Craven Coward?

Cowardice is a shifting line in the sand, isn’t it? Very often, the word-missile is no more subtle than an accusation levelled at one who baulks at something that we, personally, do not fear! Our own moments of gibbering, pantie-wetting terror are, of course, legitimate, understandable, even logical!

There are those who pride themselves on feeling no fear at all – ever! Are they truly brave, though – or merely mind-blowingly insensitive, unimaginative and, potentially, bloody lethal?

Put it this way: Is the ability to drive at one hundred and twenty miles an hour down a motorway evidence of being one of the elite of bravery? Or an attribute of such total, possibly terminal, stupidity that few in their right minds would entertain even the remotest feeling of pride at owning such a dubious skill?

We label others as cowards with insulting ease. Scared of spiders? You’re a wimp! Frightened of the dark? Jeez, what a wuss! Made anxious by planes, speeding, physical symptoms? Call Dignitas now and put yourself out of your craven, pathetic misery, you utter worm of humanity!

But, I have a question to ask: Why were we given the capacity for fear if it weren’t of some benefit to our long-term survival strategy? And where has this notion of cowardice come from? Do only the gung-ho deserve to inherit the earth?

Sometimes, there is a direct correlation between fearlessness and unnecessary risk – not to mention bollock-numbing unawareness of any one else’s feelings, rights and beliefs! Those who fear nothing can be just as much of a drag to be around – as they boast and posture and sneer at everyone else – as those who are affected by numerous fears.

I do not find anything of lasting value in someone who flexes muscles metaphorical and real, deliberately terrifying others by his/her hair-raising antics, and then turns on you for spoiling the occasion by being scared/throwing up/swooning/refusing to laugh like a hyena when confronted by a yawning abyss/vertiginous drop on a winding narrow road with no railings!

Thrill-seeking is one thing – and we all do it to some degree or another. But the kind of showing off which undermines the ‘weakest’ members of the group and endangers everyone else is not, to my mind, bravery. It is crass, cretinous and, often, cruel!


As it happens, I have little fear of spiders – unless the buggers are the size of a brick shithouse or the Typhoid Mary of the Arachnid world – but I most certainly would not label anyone who did fear them as a coward.

Those who bandy the words ‘coward’ or ‘cowardice‘ around so generously perhaps need to look within and ask themselves what deeply-hidden fear (of inadequacy, I suspect)they are expending so much nastiness and projection to keep out of sight!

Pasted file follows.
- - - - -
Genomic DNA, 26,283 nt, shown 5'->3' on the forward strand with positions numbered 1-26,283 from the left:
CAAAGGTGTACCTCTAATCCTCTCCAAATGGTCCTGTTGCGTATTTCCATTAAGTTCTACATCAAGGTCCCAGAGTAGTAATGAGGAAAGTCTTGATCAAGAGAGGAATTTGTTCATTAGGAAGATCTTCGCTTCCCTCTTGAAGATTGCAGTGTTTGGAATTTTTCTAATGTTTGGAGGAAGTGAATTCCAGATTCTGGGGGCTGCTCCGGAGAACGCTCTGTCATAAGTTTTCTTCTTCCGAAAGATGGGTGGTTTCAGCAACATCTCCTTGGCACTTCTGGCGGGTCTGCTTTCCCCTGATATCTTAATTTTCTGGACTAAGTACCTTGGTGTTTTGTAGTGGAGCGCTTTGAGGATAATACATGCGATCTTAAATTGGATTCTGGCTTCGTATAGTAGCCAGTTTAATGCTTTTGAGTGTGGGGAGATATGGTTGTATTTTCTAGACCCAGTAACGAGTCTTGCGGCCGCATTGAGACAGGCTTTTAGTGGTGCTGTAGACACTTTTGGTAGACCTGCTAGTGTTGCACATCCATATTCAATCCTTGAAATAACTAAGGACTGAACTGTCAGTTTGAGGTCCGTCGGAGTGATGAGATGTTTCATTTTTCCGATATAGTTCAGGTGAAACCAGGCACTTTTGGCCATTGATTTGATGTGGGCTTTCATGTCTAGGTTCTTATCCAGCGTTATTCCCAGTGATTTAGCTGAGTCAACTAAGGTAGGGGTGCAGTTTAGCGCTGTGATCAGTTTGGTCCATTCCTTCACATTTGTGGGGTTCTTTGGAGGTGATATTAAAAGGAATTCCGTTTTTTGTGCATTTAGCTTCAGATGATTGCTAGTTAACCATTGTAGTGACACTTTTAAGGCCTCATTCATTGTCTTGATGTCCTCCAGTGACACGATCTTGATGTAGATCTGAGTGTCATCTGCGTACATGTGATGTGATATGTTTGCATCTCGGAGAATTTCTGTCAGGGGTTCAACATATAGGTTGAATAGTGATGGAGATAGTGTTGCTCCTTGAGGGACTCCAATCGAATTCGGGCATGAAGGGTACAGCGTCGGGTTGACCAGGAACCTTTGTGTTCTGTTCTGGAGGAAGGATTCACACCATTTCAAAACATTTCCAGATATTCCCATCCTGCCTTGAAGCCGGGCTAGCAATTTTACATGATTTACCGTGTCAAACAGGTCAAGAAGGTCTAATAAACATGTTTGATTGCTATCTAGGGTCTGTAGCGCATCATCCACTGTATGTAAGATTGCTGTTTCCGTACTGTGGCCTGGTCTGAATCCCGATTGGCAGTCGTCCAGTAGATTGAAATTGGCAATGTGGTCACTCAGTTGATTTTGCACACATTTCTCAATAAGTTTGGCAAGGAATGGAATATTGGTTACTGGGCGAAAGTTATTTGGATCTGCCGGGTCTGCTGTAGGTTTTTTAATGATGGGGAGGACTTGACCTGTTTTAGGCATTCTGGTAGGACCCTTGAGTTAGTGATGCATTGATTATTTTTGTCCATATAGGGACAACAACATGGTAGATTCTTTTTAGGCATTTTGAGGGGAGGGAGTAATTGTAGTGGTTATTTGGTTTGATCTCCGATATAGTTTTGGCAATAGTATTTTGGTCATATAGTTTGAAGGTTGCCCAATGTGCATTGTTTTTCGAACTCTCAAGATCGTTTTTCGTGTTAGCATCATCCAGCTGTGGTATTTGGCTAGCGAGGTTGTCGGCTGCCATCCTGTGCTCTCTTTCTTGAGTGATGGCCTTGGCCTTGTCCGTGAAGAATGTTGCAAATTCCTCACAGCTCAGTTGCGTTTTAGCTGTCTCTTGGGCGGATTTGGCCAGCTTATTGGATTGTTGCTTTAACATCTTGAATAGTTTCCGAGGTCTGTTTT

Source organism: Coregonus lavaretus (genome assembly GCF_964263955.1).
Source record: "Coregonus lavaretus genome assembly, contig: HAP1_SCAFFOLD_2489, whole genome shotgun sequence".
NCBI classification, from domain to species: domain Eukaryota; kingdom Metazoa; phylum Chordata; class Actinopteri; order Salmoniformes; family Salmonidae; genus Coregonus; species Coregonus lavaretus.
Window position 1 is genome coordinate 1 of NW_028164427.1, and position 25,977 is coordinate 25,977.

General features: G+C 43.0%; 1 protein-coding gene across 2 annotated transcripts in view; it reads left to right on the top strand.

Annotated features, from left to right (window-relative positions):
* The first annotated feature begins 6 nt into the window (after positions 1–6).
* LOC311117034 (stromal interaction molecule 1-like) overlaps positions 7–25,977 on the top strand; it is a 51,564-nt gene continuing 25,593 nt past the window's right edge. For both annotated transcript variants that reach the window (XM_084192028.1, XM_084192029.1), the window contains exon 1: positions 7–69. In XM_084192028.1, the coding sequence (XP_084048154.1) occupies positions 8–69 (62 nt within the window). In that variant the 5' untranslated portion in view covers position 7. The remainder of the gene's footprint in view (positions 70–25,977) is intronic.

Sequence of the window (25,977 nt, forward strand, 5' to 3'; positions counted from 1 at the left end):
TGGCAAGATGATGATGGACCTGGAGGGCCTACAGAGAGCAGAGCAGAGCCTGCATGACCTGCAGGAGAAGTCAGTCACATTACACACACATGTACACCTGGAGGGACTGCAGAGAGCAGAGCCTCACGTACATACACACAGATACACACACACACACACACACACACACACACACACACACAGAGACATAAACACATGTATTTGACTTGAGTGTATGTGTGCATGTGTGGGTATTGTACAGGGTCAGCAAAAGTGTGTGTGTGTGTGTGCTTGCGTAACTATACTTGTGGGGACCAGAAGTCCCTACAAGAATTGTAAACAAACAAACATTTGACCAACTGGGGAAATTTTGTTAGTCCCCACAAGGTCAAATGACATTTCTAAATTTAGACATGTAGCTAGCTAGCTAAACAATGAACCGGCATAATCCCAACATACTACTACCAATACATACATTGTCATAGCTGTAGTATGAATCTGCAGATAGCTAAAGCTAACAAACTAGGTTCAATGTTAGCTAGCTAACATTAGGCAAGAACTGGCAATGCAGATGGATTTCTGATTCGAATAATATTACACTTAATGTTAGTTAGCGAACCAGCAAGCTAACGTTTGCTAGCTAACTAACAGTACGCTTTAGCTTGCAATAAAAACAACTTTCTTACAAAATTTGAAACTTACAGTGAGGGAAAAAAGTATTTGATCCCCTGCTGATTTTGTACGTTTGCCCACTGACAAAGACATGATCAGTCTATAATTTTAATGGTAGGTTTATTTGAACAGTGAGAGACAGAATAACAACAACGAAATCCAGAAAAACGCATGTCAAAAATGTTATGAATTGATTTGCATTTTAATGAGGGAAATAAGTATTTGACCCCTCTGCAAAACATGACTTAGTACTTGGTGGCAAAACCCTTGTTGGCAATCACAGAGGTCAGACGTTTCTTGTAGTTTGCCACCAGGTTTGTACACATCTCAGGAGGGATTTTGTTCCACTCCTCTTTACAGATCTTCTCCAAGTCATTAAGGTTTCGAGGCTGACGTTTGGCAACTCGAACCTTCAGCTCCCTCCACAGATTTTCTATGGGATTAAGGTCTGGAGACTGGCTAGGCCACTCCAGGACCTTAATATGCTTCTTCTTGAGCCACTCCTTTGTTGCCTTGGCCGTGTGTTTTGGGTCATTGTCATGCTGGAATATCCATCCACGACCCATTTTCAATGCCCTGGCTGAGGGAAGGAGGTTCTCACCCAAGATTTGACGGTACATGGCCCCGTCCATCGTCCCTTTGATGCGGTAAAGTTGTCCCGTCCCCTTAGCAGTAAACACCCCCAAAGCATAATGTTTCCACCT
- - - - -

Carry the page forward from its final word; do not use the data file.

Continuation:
Compassion and empathy cost nothing. They are, in fact, priceless…

…and we all have those moments, like the ‘Wizard of Oz’ Lion, when we say, ‘…if I only had a noive!’


8 thoughts on “Craven Coward?

  1. This is a very thought provoking post. “Why were we given the capacity to fear” stopped me and made me wonder…It’s the times when I’ve been the most fearful, and overcome, that gave me confidence to stand taller – and I’m not talking about spiders, although they make me cringe. Public speaking is a great example. Great post.

    Liked by 1 person

  2. There is something to be said for courage, but cowardice is not a mark of weakness, nor is courage a mark of strength. As you have said, unbridled courage is more like recklessness, and fear IS a strong evolutionary tactic.

    When others label people as cowards, however, I think that the labeller is more of a coward than the labelee.

    Liked by 1 person

  3. Well said. 🙂 I completely agree, Alienora.

    We live in a very patriarchal society. I have often wondered if and to what extent cowardice is confused with dishonor. There’s this persistent but false belief that to be courageous is to act honorably, which is often then used as a way to justify why you deserve things like approval and worthiness. Honestly, the whole idea that worthiness (for instance to be treated kindly or with respect) must be earned by fulfilling some sort of particular and highly subjective conception of how to be in the world just baffles me, besides the fact that I think it’s such a harmful and misguided, inaccurate way to live.

    And, you know, as far back as Aristotle’s time people have argued this point, that true courage isn’t the absence of fear but has everything to do with what you do in response to it. He spends a lot of time in Nicomachean Ethics arguing that lacking fear entirely is just as pernicious to a person’s character as cowardice, – neither extreme gets you anywhere good. The extremes can make you and everyone else miserable. That holds true even given all the myriad variants among cultures, Aristotle’s and far beyond. .

    But that has never stopped people from feeling they have the right to belittle or insult others for being afraid and showing it. And the crazy thing about it is, if a person really feels the need to put someone else down so they can feel better about themselves, then they’re letting their own fears and insecurities get the better of them.

    Keep shining!

    Liked by 1 person

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